ANDERSEN AIR FORCE BASE, Guam — Dead mice laced with painkillers are about to rain down on Guam's jungle canopy. They are scientists' prescription for a headache that has caused the tiny U.S. territory misery for more than 60 years: the brown tree snake. Most of Guam's native bird species are extinct because of the snake, which reached the island's thick jungles by hitching rides from the South Pacific on U.S. military ships shortly after World War II. There may be 2 million of the reptiles on Guam now, decimating wildlife, biting residents and even knocking out electricity by slithering onto power lines. More than 3,000 miles away, environmental officials in Hawaii have long feared a similar invasion — which in their case likely would be a "snakes on a plane" scenario. That would cost the state many vulnerable species and billions of dollars, but the risk will fall if Guam's air-drop strategy succeeds. "We are taking this to a new phase," said Daniel Vice, assistant state director of U.S. Department of Agriculture's Wildlife Services in Hawaii, Guam, and the Pacific Islands. "There really is no other place in the world with a snake problem like Guam." Brown tree snakes are generally a few feet (1 meter) long but can grow to be more than 10 feet (3 meters) in length. Most of Guam's native birds were defenseless against the nocturnal, tree-based predators, and within a few decades of the reptile's arrival, nearly all of them were wiped out. The snakes can also climb power poles and wires, causing blackouts, or slither into homes and bite people, including babies; they use venom on their prey but it is not lethal to humans. The infestation and the toll it has taken on native wildlife have tarnished Guam's image as a tourism haven, though the snakes are rarely seen outside their jungle habitat. The solution to this headache, fittingly enough, is acetaminophen, the active ingredient in painkillers including Tylenol. The strategy Continue Reading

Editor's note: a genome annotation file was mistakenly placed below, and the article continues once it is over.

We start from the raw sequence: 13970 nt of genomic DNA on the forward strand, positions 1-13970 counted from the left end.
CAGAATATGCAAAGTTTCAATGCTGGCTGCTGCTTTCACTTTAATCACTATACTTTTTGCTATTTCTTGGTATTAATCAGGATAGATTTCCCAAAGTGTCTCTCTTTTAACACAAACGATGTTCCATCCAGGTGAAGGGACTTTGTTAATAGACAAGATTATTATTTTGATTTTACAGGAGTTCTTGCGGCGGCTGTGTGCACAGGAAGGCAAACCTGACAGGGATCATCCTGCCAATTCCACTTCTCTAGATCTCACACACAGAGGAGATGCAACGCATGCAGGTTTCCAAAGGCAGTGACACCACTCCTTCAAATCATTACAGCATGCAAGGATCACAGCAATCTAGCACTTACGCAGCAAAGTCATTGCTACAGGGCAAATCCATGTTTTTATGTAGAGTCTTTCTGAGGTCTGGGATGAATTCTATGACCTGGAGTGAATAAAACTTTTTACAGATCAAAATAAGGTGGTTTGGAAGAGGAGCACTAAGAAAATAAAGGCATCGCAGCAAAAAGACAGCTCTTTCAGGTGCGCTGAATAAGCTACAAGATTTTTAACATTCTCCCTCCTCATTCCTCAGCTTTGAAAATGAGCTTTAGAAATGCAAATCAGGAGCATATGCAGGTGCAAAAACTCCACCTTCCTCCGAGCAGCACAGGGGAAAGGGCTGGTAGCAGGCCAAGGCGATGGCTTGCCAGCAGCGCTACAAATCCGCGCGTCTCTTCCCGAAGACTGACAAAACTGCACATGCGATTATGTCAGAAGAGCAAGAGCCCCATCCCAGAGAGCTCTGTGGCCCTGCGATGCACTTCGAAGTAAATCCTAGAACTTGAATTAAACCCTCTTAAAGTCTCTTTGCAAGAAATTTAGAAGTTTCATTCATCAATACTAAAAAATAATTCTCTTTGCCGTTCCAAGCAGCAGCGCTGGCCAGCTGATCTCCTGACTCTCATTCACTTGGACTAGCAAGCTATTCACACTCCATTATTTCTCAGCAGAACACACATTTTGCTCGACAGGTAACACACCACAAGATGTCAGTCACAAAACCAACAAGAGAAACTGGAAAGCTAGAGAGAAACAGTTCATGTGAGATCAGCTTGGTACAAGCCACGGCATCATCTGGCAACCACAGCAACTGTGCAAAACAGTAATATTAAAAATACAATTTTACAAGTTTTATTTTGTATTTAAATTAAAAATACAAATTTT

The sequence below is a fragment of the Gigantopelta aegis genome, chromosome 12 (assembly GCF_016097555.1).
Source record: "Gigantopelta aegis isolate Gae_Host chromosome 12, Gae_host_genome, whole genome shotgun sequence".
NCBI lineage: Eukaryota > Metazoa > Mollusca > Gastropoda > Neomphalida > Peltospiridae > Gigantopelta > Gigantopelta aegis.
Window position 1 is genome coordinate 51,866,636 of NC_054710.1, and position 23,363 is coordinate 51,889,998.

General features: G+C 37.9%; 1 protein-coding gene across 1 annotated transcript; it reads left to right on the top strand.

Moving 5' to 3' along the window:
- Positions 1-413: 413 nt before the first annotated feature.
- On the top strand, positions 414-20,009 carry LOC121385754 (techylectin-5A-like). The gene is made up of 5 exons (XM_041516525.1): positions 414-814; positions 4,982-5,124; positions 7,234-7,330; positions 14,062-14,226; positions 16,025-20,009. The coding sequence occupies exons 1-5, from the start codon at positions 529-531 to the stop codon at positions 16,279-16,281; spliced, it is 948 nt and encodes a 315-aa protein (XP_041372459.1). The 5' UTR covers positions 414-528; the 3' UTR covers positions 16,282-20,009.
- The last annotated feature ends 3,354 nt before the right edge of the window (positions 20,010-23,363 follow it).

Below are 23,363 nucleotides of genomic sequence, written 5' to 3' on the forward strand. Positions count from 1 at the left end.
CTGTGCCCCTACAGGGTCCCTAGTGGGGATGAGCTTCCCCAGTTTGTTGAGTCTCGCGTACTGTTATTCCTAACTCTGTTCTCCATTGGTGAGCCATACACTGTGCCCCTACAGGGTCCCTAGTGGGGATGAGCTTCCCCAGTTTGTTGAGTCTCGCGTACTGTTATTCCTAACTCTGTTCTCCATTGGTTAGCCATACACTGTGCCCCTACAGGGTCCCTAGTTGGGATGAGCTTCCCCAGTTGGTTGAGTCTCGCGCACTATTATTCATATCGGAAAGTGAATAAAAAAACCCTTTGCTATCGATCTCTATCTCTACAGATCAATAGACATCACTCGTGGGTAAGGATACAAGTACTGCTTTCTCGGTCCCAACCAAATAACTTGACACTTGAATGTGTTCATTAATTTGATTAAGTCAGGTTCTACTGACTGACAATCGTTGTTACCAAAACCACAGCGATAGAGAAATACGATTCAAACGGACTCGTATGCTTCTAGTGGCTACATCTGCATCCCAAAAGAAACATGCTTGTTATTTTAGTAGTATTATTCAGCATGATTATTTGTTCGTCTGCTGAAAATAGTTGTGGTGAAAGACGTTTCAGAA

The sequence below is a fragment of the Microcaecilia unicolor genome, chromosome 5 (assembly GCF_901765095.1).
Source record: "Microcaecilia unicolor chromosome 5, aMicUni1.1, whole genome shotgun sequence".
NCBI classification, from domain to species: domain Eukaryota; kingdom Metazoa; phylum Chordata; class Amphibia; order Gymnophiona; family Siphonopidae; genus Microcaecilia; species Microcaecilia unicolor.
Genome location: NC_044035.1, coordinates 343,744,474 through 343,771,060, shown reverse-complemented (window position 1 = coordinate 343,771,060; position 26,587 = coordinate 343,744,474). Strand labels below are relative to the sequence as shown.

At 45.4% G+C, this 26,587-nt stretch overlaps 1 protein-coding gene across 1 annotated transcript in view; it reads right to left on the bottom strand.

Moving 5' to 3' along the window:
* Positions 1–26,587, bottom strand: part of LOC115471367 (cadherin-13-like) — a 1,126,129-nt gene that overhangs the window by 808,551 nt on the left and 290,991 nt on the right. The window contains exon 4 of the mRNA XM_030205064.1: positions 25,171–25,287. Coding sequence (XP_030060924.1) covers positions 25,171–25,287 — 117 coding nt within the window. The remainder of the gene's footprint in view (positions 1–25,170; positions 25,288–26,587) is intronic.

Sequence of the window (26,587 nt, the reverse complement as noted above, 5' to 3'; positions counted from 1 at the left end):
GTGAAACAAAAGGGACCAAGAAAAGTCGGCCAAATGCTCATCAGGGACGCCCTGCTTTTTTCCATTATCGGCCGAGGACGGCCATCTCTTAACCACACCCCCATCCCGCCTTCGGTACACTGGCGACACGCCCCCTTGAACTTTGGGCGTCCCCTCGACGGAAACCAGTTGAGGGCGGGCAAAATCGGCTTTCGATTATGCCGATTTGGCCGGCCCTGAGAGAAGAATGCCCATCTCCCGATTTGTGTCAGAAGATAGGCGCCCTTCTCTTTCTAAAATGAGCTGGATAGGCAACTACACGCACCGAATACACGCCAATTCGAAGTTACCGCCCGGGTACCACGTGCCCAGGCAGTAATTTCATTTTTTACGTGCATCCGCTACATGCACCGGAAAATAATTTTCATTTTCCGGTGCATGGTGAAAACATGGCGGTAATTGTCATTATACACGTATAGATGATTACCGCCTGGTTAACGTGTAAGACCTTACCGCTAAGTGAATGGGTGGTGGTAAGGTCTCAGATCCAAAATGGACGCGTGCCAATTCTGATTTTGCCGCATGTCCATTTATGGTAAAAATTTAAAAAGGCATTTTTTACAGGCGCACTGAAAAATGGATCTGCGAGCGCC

Full text of Christie’s final budget address